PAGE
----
Dry Winters and Droughts

While we’re very hopeful that rains forecast for later this week actually happen, 90-day models are suggesting a very dry winter compared to last year. Is it too early to be thinking of conserving water and preparing for a drought? When we look at the reality of our changing climate and it’s impact on our rainfall and water supplies, we should always be in the water conservation mode!

By the time officials declare droughts and the public starts to act, we’ve already missed a lot of opportunity to make life easier in later years of prolonged droughts. Riverkeeper has been telling the community for years that we must permanently reduce water use. If we do not reduce our water use, our community will suffer in prolonged droughts that will damage our economy,  harm vulnerable species such as salmon, and increase pollution levels in our rivers.

Water conservation is the lowest-cost solution to protecting our economy and wildlife from droughts, but is a fleeting opportunity. If we are not ready to reduce use at the first signs of low rainfall, we will exhaust water supplies before the end of a drought period.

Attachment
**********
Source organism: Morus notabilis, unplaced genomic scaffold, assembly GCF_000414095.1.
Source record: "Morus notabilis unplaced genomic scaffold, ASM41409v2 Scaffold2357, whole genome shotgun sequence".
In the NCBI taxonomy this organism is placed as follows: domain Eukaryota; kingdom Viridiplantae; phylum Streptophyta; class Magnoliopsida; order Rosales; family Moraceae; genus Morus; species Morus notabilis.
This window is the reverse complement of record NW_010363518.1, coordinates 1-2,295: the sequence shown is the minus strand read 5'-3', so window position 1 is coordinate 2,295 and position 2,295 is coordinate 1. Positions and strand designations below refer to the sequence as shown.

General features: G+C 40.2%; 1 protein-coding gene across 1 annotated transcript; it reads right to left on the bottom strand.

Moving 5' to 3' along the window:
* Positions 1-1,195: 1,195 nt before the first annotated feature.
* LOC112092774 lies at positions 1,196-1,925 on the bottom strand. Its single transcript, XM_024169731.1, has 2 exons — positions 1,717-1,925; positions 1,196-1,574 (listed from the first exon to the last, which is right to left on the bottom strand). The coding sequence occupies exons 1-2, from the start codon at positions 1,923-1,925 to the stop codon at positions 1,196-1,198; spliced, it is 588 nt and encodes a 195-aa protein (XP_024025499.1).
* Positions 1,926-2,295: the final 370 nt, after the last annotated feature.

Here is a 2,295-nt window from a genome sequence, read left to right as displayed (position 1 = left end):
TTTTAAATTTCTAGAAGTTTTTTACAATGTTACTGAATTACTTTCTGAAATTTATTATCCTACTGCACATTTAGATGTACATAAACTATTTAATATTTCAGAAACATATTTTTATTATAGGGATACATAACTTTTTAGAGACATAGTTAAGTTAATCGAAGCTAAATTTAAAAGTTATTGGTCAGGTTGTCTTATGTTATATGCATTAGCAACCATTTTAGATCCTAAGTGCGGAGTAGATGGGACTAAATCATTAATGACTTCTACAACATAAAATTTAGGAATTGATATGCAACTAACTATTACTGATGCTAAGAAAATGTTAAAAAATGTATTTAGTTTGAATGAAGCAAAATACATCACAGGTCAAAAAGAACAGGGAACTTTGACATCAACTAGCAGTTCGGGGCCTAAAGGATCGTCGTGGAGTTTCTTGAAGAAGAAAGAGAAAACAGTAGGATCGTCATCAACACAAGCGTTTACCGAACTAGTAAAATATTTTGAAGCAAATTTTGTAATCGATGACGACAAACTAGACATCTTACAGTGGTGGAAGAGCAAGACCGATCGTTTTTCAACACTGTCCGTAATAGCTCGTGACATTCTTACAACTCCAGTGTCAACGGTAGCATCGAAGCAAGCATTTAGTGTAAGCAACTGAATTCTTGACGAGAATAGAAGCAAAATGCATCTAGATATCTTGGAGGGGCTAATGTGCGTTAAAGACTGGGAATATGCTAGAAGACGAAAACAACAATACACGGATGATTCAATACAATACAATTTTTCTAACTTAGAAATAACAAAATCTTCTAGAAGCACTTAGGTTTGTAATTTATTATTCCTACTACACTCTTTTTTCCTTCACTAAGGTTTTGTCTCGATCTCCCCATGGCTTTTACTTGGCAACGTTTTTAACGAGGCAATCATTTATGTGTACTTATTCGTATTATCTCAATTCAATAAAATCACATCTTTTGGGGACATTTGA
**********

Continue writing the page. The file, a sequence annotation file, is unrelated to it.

Another emerging trend is that less rain will fall in mid-sized rain events and far more will fall in deluges like last February, leading to wild swings in water supply. This graph illustrates the predicted change in various intensities of rain events. The graph shows that rain events from 10-80th percentile (roughly 0.10 to 1.5 inches of rain) will decrease significantly and deluges over 3 inches per day will dramatically increase. Rainfall will become more volatile with fewer days of heavy storms. This, combined with studies showing that droughts will also grow in duration and intensity, tells us we’re dealing with a new normal and can’t depend on historical patterns. So we must change how much water we use and always be ready to reduce to ensure we protect our economy and environment. Water conservation in California is a requirement given our changing climate.